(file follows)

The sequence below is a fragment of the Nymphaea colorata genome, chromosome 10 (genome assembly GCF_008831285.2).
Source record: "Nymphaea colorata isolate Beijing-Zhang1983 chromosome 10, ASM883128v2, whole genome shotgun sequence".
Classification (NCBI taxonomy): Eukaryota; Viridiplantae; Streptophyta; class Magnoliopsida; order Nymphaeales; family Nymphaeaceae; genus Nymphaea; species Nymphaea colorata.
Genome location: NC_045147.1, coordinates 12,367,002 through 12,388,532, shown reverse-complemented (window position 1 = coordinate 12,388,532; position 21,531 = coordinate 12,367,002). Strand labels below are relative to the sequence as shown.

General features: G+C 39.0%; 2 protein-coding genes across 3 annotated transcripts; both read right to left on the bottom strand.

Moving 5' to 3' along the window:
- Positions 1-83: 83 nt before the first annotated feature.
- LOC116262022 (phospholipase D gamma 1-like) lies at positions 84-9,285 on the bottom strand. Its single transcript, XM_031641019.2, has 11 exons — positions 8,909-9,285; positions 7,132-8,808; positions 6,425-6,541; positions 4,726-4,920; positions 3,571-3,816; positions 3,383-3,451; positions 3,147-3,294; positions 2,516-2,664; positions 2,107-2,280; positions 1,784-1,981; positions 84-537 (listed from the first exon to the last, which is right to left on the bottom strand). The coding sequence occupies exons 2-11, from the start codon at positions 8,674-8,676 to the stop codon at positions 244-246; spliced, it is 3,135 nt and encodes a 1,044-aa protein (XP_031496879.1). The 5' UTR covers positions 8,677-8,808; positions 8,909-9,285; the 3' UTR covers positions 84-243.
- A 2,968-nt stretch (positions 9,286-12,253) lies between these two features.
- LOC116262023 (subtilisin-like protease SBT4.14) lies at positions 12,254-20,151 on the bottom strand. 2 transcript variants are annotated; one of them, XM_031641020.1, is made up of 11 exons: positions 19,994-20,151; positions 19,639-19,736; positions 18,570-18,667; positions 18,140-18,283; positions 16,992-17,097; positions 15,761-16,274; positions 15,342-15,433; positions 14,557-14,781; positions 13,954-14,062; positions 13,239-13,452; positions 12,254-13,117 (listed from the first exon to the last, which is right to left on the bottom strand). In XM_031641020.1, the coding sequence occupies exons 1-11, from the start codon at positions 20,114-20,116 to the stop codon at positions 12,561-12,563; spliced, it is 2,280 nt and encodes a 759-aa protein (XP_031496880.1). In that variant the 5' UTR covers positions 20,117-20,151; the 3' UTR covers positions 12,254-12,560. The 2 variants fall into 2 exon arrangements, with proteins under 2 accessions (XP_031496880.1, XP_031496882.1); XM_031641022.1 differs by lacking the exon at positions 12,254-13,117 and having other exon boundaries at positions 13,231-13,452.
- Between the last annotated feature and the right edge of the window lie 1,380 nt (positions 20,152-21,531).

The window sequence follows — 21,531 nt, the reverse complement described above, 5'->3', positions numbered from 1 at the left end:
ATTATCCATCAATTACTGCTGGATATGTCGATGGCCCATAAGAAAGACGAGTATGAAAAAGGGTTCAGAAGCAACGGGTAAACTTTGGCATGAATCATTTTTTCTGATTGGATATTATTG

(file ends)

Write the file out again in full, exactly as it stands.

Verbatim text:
The sequence below is a fragment of the Nymphaea colorata genome, chromosome 10 (genome assembly GCF_008831285.2).
Source record: "Nymphaea colorata isolate Beijing-Zhang1983 chromosome 10, ASM883128v2, whole genome shotgun sequence".
Classification (NCBI taxonomy): Eukaryota; Viridiplantae; Streptophyta; class Magnoliopsida; order Nymphaeales; family Nymphaeaceae; genus Nymphaea; species Nymphaea colorata.
Genome location: NC_045147.1, coordinates 12,367,002 through 12,388,532, shown reverse-complemented (window position 1 = coordinate 12,388,532; position 21,531 = coordinate 12,367,002). Strand labels below are relative to the sequence as shown.

General features: G+C 39.0%; 2 protein-coding genes across 3 annotated transcripts; both read right to left on the bottom strand.

Moving 5' to 3' along the window:
- Positions 1-83: 83 nt before the first annotated feature.
- LOC116262022 (phospholipase D gamma 1-like) lies at positions 84-9,285 on the bottom strand. Its single transcript, XM_031641019.2, has 11 exons — positions 8,909-9,285; positions 7,132-8,808; positions 6,425-6,541; positions 4,726-4,920; positions 3,571-3,816; positions 3,383-3,451; positions 3,147-3,294; positions 2,516-2,664; positions 2,107-2,280; positions 1,784-1,981; positions 84-537 (listed from the first exon to the last, which is right to left on the bottom strand). The coding sequence occupies exons 2-11, from the start codon at positions 8,674-8,676 to the stop codon at positions 244-246; spliced, it is 3,135 nt and encodes a 1,044-aa protein (XP_031496879.1). The 5' UTR covers positions 8,677-8,808; positions 8,909-9,285; the 3' UTR covers positions 84-243.
- A 2,968-nt stretch (positions 9,286-12,253) lies between these two features.
- LOC116262023 (subtilisin-like protease SBT4.14) lies at positions 12,254-20,151 on the bottom strand. 2 transcript variants are annotated; one of them, XM_031641020.1, is made up of 11 exons: positions 19,994-20,151; positions 19,639-19,736; positions 18,570-18,667; positions 18,140-18,283; positions 16,992-17,097; positions 15,761-16,274; positions 15,342-15,433; positions 14,557-14,781; positions 13,954-14,062; positions 13,239-13,452; positions 12,254-13,117 (listed from the first exon to the last, which is right to left on the bottom strand). In XM_031641020.1, the coding sequence occupies exons 1-11, from the start codon at positions 20,114-20,116 to the stop codon at positions 12,561-12,563; spliced, it is 2,280 nt and encodes a 759-aa protein (XP_031496880.1). In that variant the 5' UTR covers positions 20,117-20,151; the 3' UTR covers positions 12,254-12,560. The 2 variants fall into 2 exon arrangements, with proteins under 2 accessions (XP_031496880.1, XP_031496882.1); XM_031641022.1 differs by lacking the exon at positions 12,254-13,117 and having other exon boundaries at positions 13,231-13,452.
- Between the last annotated feature and the right edge of the window lie 1,380 nt (positions 20,152-21,531).

The window sequence follows — 21,531 nt, the reverse complement described above, 5'->3', positions numbered from 1 at the left end:
ATTATCCATCAATTACTGCTGGATATGTCGATGGCCCATAAGAAAGACGAGTATGAAAAAGGGTTCAGAAGCAACGGGTAAACTTTGGCATGAATCATTTTTTCTGATTGGATATTATTG